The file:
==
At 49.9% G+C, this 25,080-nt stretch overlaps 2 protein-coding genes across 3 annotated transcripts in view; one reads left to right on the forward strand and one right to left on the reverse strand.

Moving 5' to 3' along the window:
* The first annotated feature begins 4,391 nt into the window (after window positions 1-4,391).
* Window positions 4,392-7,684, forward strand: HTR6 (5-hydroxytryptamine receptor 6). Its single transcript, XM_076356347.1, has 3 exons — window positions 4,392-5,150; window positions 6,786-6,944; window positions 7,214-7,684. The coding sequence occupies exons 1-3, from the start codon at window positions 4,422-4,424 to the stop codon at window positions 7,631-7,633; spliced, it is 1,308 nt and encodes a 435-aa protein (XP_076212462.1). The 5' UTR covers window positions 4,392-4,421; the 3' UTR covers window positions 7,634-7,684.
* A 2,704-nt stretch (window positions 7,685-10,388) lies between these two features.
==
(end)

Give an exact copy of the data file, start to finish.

At 49.9% G+C, this 25,080-nt stretch overlaps 2 protein-coding genes across 3 annotated transcripts in view; one reads left to right on the forward strand and one right to left on the reverse strand.

Moving 5' to 3' along the window:
* The first annotated feature begins 4,391 nt into the window (after window positions 1-4,391).
* Window positions 4,392-7,684, forward strand: HTR6 (5-hydroxytryptamine receptor 6). Its single transcript, XM_076356347.1, has 3 exons — window positions 4,392-5,150; window positions 6,786-6,944; window positions 7,214-7,684. The coding sequence occupies exons 1-3, from the start codon at window positions 4,422-4,424 to the stop codon at window positions 7,631-7,633; spliced, it is 1,308 nt and encodes a 435-aa protein (XP_076212462.1). The 5' UTR covers window positions 4,392-4,421; the 3' UTR covers window positions 7,634-7,684.
* A 2,704-nt stretch (window positions 7,685-10,388) lies between these two features.